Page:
Chronic non-healing wounds represent a significant complication of diabetes, resulting in significant morbidity, lost productivity, and healthcare expenditures. The rising incidence of obesity and diabetes has increased the number of people at risk for diabetic wounds. Despite the enormous impact these chronic wounds have, effective therapies have been lacking. The correction or prevention of diabetes impaired wound healing has far reaching consequences on patient outcomes, healthcare expenditures, and public health. Normal wound healing is an intricate process involving multiple growth factors, cell types, and complex signaling interactions. Alterations in growth factor and chemokine production, cellular recruitment, angiogenesis, extracellular matrix production, and wound contraction have all been shown to contribute to the diabetic wound healing impairment. While these factors have been implicated as potential etiologies in the diabetic wound healing impairment, very little information is available about the biomechanical properties of the diabetic dermis prior to injury or following wound closure. Tissues with inferior biomechanical properties are structurally and/or materially weakened and are at high risk for injury, degeneration, failure or other pathologies. We have recently demonstrated that the diabetic dermis has inherently inferior biomechanical properties at baseline, prior to injury, which puts the tissue at increased risk for damage and/or failure when compared to non-diabetic skin. We have recently demonstrated that treatment of diabetic wounds with stromal progenitor cells (SPC) or lenti-viral overexpression of SDF-1?, a chemokine involved in progenitor recruitment, can correct the impairment in diabetic wound closure. We hypothesize that SPC, or strategies to increase progenitor recruitment, can correct the inferior biomechanical properties of the diabetic dermis and improve the subsequent wound healing following injury. In addition, characterization of the mechanisms involved in SPC or lenti-SDF-1? mediated correction of the diabetic wound healing impairment will provide further insight into strategies to modify the diabetic wound healing response.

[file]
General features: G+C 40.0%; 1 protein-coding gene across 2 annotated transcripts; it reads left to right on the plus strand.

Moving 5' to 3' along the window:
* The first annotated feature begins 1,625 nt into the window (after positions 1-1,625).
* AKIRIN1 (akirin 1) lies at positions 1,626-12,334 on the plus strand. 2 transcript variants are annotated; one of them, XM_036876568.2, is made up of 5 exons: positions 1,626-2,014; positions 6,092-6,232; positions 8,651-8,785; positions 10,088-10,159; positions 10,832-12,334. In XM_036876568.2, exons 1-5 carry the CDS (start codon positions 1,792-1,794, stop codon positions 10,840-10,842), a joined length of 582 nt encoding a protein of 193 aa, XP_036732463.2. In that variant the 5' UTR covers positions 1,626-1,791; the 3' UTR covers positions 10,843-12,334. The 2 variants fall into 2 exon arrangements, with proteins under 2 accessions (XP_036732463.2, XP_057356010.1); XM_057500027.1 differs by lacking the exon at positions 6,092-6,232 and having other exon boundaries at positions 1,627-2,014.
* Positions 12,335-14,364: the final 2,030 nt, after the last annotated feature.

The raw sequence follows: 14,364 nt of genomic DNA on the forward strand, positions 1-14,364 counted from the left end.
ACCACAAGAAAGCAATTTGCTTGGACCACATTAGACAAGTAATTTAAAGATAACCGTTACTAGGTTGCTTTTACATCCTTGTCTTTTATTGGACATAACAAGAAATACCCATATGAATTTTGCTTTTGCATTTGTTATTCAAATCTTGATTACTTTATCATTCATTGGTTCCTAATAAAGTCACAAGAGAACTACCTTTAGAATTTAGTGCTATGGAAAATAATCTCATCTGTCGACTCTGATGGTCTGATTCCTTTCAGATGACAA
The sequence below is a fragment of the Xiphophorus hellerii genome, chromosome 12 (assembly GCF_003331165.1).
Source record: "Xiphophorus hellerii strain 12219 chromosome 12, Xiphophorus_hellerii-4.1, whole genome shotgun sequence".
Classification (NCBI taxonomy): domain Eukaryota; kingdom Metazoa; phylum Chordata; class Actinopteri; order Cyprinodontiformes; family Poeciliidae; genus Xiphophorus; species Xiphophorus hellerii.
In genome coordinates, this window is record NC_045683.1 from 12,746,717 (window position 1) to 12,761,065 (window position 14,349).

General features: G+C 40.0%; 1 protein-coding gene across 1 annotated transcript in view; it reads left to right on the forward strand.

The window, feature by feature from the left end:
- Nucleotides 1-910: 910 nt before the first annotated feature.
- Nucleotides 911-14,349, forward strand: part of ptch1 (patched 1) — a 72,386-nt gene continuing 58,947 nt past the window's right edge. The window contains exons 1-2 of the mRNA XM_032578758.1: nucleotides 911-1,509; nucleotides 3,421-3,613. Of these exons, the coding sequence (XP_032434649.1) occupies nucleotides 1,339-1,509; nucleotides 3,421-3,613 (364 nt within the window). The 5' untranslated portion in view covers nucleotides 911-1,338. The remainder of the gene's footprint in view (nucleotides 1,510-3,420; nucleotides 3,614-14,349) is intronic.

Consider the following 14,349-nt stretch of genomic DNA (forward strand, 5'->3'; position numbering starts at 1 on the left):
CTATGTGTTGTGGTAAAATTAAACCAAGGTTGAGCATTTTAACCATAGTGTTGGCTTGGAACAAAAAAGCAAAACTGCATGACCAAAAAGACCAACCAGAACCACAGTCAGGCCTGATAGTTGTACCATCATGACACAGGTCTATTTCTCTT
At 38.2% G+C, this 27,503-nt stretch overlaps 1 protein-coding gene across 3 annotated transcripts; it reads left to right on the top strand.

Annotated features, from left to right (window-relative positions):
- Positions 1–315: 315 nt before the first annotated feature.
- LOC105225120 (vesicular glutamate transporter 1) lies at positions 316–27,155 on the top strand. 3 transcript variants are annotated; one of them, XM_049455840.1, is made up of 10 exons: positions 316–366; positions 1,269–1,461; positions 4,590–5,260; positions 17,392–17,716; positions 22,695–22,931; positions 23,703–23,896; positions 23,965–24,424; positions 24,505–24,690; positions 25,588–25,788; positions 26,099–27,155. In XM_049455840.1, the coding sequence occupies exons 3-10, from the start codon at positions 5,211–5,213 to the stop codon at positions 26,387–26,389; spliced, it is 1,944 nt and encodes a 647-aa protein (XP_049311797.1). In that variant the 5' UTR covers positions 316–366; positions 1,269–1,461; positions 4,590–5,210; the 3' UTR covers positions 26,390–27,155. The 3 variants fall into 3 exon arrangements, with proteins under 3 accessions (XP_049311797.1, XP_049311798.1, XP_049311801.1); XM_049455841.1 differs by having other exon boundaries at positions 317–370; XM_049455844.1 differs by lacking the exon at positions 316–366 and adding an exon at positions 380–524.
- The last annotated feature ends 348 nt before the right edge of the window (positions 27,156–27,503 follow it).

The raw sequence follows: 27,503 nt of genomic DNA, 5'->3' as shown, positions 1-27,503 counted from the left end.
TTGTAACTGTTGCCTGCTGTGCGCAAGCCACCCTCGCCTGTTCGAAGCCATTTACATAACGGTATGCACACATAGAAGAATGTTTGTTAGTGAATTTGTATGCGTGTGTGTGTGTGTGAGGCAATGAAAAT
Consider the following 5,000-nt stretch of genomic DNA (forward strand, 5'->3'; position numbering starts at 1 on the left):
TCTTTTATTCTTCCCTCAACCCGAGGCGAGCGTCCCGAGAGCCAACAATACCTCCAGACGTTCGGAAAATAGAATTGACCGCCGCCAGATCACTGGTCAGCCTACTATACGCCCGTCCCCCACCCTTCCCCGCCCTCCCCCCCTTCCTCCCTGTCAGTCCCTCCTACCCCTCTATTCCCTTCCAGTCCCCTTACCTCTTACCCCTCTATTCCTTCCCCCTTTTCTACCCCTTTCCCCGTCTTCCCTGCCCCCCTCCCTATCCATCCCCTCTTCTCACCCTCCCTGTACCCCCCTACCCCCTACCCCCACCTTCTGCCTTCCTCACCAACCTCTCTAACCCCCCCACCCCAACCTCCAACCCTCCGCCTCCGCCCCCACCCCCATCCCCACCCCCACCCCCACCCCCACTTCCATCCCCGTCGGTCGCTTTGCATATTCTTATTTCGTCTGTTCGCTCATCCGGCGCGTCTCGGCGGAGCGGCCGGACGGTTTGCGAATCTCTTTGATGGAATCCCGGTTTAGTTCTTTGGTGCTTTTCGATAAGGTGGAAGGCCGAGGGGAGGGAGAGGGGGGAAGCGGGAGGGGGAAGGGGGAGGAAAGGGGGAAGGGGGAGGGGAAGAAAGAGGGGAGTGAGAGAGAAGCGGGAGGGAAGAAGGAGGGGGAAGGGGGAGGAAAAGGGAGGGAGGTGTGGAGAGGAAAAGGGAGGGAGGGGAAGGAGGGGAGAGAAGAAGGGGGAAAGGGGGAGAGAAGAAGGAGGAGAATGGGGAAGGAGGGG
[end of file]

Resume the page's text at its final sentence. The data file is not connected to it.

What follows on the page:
National Institute of Health (NIH)
National Institute of Diabetes and Digestive and Kidney Diseases (NIDDK)
NIH Director’s New Innovator Awards (DP2)
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Special Emphasis Panel (ZDK1-GRB-B (O1))
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Jones, Teresa L Z
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Children's Hospital of Philadelphia
United States
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